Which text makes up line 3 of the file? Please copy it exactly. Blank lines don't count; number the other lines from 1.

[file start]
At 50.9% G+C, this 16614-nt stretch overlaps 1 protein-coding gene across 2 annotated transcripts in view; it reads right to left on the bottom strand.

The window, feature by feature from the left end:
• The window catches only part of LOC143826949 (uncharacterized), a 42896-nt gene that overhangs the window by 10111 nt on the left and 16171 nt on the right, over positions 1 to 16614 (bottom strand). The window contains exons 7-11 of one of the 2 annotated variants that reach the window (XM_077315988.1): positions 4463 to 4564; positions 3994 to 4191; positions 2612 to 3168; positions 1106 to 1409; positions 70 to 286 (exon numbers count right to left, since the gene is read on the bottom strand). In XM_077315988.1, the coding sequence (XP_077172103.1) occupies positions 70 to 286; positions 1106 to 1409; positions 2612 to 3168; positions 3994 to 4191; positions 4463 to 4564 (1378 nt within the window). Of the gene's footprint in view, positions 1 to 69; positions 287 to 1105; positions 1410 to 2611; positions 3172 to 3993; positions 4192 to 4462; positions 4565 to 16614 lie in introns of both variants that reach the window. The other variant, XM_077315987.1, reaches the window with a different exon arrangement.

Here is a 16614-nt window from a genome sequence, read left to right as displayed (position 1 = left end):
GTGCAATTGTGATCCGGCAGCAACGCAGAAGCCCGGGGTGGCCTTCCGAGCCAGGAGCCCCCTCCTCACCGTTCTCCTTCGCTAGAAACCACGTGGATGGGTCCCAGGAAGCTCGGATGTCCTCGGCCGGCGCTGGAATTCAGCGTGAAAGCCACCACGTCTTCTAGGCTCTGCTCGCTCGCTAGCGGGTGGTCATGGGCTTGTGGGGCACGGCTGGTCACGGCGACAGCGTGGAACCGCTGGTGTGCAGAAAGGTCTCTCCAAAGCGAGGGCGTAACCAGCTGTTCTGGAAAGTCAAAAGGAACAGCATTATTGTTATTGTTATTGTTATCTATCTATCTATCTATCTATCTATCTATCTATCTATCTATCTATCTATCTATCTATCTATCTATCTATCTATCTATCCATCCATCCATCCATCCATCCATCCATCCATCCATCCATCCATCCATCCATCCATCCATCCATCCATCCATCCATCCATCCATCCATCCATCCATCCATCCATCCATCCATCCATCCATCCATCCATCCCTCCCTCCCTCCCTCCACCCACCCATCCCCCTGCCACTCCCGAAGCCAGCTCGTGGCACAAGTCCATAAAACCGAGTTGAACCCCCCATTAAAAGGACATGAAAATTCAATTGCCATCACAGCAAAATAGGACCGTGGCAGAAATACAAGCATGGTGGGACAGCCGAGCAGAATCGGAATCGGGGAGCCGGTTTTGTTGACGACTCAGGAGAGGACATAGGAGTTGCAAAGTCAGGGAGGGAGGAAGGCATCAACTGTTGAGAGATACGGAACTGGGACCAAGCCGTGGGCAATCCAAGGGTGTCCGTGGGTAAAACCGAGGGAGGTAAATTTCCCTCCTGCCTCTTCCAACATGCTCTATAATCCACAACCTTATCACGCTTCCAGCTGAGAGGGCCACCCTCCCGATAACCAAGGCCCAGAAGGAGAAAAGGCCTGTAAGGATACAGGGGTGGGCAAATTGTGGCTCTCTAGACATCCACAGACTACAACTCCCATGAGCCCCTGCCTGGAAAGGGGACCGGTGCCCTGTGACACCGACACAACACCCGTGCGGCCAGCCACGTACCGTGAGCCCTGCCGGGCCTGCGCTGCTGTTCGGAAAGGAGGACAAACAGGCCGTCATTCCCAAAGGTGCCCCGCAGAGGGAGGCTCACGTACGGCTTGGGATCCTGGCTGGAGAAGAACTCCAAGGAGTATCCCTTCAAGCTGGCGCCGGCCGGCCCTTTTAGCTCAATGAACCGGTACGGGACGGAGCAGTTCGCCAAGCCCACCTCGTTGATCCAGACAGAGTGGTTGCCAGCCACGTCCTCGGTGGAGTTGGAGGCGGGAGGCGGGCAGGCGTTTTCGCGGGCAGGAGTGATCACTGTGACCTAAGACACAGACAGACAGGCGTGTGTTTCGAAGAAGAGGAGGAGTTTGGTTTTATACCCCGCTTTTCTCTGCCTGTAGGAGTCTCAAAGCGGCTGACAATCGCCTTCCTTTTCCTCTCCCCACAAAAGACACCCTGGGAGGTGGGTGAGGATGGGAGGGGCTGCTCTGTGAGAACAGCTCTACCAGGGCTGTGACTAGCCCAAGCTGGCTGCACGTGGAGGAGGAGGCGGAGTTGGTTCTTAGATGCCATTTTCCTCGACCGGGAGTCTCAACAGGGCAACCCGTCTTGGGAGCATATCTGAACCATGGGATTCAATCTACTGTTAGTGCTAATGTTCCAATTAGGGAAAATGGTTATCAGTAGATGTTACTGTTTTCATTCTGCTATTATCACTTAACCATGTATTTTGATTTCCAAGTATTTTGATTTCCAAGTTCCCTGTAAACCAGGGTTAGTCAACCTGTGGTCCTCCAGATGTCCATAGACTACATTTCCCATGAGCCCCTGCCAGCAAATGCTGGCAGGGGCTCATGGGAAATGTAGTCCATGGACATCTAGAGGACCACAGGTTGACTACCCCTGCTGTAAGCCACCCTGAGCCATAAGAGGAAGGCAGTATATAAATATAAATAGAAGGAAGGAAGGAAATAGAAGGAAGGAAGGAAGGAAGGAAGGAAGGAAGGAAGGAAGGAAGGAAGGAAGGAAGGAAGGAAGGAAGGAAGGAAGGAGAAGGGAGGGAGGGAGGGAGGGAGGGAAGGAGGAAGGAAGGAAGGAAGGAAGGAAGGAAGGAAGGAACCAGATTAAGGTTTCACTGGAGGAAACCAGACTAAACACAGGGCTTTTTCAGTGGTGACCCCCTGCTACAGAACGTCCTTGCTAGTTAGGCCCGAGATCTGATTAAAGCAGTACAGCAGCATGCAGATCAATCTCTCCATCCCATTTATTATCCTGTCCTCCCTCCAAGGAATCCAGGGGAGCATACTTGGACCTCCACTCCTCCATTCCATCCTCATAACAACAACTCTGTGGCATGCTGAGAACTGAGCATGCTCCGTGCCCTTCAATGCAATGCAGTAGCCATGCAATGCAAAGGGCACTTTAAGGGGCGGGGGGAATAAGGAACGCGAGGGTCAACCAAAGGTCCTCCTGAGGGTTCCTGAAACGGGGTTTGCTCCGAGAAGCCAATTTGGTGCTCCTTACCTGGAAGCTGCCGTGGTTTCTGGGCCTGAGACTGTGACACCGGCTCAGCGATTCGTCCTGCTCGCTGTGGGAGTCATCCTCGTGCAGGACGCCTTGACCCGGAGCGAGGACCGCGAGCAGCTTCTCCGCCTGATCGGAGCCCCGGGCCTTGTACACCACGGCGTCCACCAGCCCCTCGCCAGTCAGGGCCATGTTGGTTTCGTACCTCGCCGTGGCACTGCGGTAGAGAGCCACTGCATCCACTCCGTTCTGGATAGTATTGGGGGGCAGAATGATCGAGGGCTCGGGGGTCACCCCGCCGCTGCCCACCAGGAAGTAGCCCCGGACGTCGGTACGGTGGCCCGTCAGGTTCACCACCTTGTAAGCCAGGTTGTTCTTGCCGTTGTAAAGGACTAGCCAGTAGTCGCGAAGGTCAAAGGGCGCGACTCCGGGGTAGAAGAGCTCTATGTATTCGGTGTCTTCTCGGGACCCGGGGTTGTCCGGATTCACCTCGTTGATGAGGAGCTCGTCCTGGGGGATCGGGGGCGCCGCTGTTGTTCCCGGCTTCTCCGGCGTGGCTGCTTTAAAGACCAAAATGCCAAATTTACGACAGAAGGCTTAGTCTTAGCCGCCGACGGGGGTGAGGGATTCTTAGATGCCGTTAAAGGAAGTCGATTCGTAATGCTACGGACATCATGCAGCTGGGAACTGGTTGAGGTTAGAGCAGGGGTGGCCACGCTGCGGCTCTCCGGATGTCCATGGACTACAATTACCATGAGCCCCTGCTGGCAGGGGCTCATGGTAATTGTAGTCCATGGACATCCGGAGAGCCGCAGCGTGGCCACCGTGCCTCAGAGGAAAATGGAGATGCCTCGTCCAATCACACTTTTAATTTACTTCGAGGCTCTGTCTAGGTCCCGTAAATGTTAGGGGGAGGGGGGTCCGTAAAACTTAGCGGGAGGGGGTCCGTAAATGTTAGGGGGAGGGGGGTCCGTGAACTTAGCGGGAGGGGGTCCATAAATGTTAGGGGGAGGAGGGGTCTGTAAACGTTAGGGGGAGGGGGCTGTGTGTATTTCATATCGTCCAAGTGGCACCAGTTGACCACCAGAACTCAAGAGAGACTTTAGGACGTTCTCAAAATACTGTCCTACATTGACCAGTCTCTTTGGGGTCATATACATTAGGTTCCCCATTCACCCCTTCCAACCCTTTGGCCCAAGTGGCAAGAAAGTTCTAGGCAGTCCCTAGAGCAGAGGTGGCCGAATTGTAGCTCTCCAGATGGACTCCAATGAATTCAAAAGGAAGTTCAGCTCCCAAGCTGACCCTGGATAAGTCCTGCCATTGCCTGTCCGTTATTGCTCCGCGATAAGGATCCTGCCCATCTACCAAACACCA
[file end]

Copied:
• The window catches only part of LOC143826949 (uncharacterized), a 42896-nt gene that overhangs the window by 10111 nt on the left and 16171 nt on the right, over positions 1 to 16614 (bottom strand). The window contains exons 7-11 of one of the 2 annotated variants that reach the window (XM_077315988.1): positions 4463 to 4564; positions 3994 to 4191; positions 2612 to 3168; positions 1106 to 1409; positions 70 to 286 (exon numbers count right to left, since the gene is read on the bottom strand). In XM_077315988.1, the coding sequence (XP_077172103.1) occupies positions 70 to 286; positions 1106 to 1409; positions 2612 to 3168; positions 3994 to 4191; positions 4463 to 4564 (1378 nt within the window). Of the gene's footprint in view, positions 1 to 69; positions 287 to 1105; positions 1410 to 2611; positions 3172 to 3993; positions 4192 to 4462; positions 4565 to 16614 lie in introns of both variants that reach the window. The other variant, XM_077315987.1, reaches the window with a different exon arrangement.